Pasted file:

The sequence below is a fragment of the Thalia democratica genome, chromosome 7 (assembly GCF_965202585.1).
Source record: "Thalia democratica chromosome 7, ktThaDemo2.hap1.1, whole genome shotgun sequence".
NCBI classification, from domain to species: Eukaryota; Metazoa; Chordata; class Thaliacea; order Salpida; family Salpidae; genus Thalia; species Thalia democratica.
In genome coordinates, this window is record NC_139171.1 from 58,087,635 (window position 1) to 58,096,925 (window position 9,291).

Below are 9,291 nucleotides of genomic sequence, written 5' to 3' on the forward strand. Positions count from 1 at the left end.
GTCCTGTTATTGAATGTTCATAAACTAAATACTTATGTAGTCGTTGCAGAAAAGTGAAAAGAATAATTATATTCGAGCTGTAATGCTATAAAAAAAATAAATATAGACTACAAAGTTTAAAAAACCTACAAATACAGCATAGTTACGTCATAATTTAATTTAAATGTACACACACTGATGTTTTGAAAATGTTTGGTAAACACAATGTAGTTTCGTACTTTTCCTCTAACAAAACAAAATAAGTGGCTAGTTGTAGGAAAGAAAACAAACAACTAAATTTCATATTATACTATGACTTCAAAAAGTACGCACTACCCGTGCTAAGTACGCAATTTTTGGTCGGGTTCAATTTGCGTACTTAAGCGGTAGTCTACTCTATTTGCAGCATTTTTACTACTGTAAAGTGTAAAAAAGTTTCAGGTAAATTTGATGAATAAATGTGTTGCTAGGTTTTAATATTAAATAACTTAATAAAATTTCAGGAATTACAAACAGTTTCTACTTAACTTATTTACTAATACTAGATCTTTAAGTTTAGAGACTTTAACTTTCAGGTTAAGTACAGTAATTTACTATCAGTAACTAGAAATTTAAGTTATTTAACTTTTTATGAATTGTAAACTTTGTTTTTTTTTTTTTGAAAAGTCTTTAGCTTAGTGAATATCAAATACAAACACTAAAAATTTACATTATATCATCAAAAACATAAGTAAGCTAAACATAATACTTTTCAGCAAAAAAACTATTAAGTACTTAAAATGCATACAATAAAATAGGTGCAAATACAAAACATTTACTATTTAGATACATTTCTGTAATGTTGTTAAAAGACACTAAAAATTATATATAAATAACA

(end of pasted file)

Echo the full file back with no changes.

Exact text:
The sequence below is a fragment of the Thalia democratica genome, chromosome 7 (assembly GCF_965202585.1).
Source record: "Thalia democratica chromosome 7, ktThaDemo2.hap1.1, whole genome shotgun sequence".
NCBI classification, from domain to species: Eukaryota; Metazoa; Chordata; class Thaliacea; order Salpida; family Salpidae; genus Thalia; species Thalia democratica.
In genome coordinates, this window is record NC_139171.1 from 58,087,635 (window position 1) to 58,096,925 (window position 9,291).

Below are 9,291 nucleotides of genomic sequence, written 5' to 3' on the forward strand. Positions count from 1 at the left end.
GTCCTGTTATTGAATGTTCATAAACTAAATACTTATGTAGTCGTTGCAGAAAAGTGAAAAGAATAATTATATTCGAGCTGTAATGCTATAAAAAAAATAAATATAGACTACAAAGTTTAAAAAACCTACAAATACAGCATAGTTACGTCATAATTTAATTTAAATGTACACACACTGATGTTTTGAAAATGTTTGGTAAACACAATGTAGTTTCGTACTTTTCCTCTAACAAAACAAAATAAGTGGCTAGTTGTAGGAAAGAAAACAAACAACTAAATTTCATATTATACTATGACTTCAAAAAGTACGCACTACCCGTGCTAAGTACGCAATTTTTGGTCGGGTTCAATTTGCGTACTTAAGCGGTAGTCTACTCTATTTGCAGCATTTTTACTACTGTAAAGTGTAAAAAAGTTTCAGGTAAATTTGATGAATAAATGTGTTGCTAGGTTTTAATATTAAATAACTTAATAAAATTTCAGGAATTACAAACAGTTTCTACTTAACTTATTTACTAATACTAGATCTTTAAGTTTAGAGACTTTAACTTTCAGGTTAAGTACAGTAATTTACTATCAGTAACTAGAAATTTAAGTTATTTAACTTTTTATGAATTGTAAACTTTGTTTTTTTTTTTTTGAAAAGTCTTTAGCTTAGTGAATATCAAATACAAACACTAAAAATTTACATTATATCATCAAAAACATAAGTAAGCTAAACATAATACTTTTCAGCAAAAAAACTATTAAGTACTTAAAATGCATACAATAAAATAGGTGCAAATACAAAACATTTACTATTTAGATACATTTCTGTAATGTTGTTAAAAGACACTAAAAATTATATATAAATAACA